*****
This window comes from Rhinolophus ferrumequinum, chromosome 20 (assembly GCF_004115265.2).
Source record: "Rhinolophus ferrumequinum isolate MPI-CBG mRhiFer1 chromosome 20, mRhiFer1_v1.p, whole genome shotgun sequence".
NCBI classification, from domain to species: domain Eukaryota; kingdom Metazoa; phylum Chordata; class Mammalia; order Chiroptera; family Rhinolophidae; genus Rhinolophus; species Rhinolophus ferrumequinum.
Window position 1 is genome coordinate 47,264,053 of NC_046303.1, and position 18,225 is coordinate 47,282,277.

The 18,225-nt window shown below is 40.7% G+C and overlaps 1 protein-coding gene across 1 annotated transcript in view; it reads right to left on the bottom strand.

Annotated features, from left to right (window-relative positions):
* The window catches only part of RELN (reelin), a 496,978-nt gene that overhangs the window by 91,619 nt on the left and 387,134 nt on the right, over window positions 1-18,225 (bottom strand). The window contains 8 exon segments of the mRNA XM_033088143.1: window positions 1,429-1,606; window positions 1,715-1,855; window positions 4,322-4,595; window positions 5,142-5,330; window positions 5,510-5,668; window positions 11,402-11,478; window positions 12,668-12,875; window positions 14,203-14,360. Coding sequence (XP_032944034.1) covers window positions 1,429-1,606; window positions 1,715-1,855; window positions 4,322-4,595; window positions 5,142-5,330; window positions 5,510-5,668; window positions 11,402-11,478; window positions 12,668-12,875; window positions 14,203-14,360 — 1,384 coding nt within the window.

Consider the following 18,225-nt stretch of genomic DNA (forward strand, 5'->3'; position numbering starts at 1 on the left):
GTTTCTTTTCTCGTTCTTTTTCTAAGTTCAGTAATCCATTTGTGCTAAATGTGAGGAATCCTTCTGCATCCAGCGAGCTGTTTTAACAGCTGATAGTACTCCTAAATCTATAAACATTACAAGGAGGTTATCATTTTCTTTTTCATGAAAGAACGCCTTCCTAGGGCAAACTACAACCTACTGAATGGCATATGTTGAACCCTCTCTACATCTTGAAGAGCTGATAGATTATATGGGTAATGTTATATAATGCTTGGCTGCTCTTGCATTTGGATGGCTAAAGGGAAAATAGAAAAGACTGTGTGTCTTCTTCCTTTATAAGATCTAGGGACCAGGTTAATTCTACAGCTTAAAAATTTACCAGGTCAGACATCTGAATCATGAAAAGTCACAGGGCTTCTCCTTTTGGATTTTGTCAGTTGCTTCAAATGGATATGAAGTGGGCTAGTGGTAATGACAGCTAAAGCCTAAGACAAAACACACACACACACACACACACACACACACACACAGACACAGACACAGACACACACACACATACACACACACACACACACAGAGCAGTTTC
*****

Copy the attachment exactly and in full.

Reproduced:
This window comes from Rhinolophus ferrumequinum, chromosome 20 (assembly GCF_004115265.2).
Source record: "Rhinolophus ferrumequinum isolate MPI-CBG mRhiFer1 chromosome 20, mRhiFer1_v1.p, whole genome shotgun sequence".
NCBI classification, from domain to species: domain Eukaryota; kingdom Metazoa; phylum Chordata; class Mammalia; order Chiroptera; family Rhinolophidae; genus Rhinolophus; species Rhinolophus ferrumequinum.
Window position 1 is genome coordinate 47,264,053 of NC_046303.1, and position 18,225 is coordinate 47,282,277.

The 18,225-nt window shown below is 40.7% G+C and overlaps 1 protein-coding gene across 1 annotated transcript in view; it reads right to left on the bottom strand.

Annotated features, from left to right (window-relative positions):
* The window catches only part of RELN (reelin), a 496,978-nt gene that overhangs the window by 91,619 nt on the left and 387,134 nt on the right, over window positions 1-18,225 (bottom strand). The window contains 8 exon segments of the mRNA XM_033088143.1: window positions 1,429-1,606; window positions 1,715-1,855; window positions 4,322-4,595; window positions 5,142-5,330; window positions 5,510-5,668; window positions 11,402-11,478; window positions 12,668-12,875; window positions 14,203-14,360. Coding sequence (XP_032944034.1) covers window positions 1,429-1,606; window positions 1,715-1,855; window positions 4,322-4,595; window positions 5,142-5,330; window positions 5,510-5,668; window positions 11,402-11,478; window positions 12,668-12,875; window positions 14,203-14,360 — 1,384 coding nt within the window.

Consider the following 18,225-nt stretch of genomic DNA (forward strand, 5'->3'; position numbering starts at 1 on the left):
GTTTCTTTTCTCGTTCTTTTTCTAAGTTCAGTAATCCATTTGTGCTAAATGTGAGGAATCCTTCTGCATCCAGCGAGCTGTTTTAACAGCTGATAGTACTCCTAAATCTATAAACATTACAAGGAGGTTATCATTTTCTTTTTCATGAAAGAACGCCTTCCTAGGGCAAACTACAACCTACTGAATGGCATATGTTGAACCCTCTCTACATCTTGAAGAGCTGATAGATTATATGGGTAATGTTATATAATGCTTGGCTGCTCTTGCATTTGGATGGCTAAAGGGAAAATAGAAAAGACTGTGTGTCTTCTTCCTTTATAAGATCTAGGGACCAGGTTAATTCTACAGCTTAAAAATTTACCAGGTCAGACATCTGAATCATGAAAAGTCACAGGGCTTCTCCTTTTGGATTTTGTCAGTTGCTTCAAATGGATATGAAGTGGGCTAGTGGTAATGACAGCTAAAGCCTAAGACAAAACACACACACACACACACACACACACACACACACAGACACAGACACAGACACACACACACATACACACACACACACACACAGAGCAGTTTC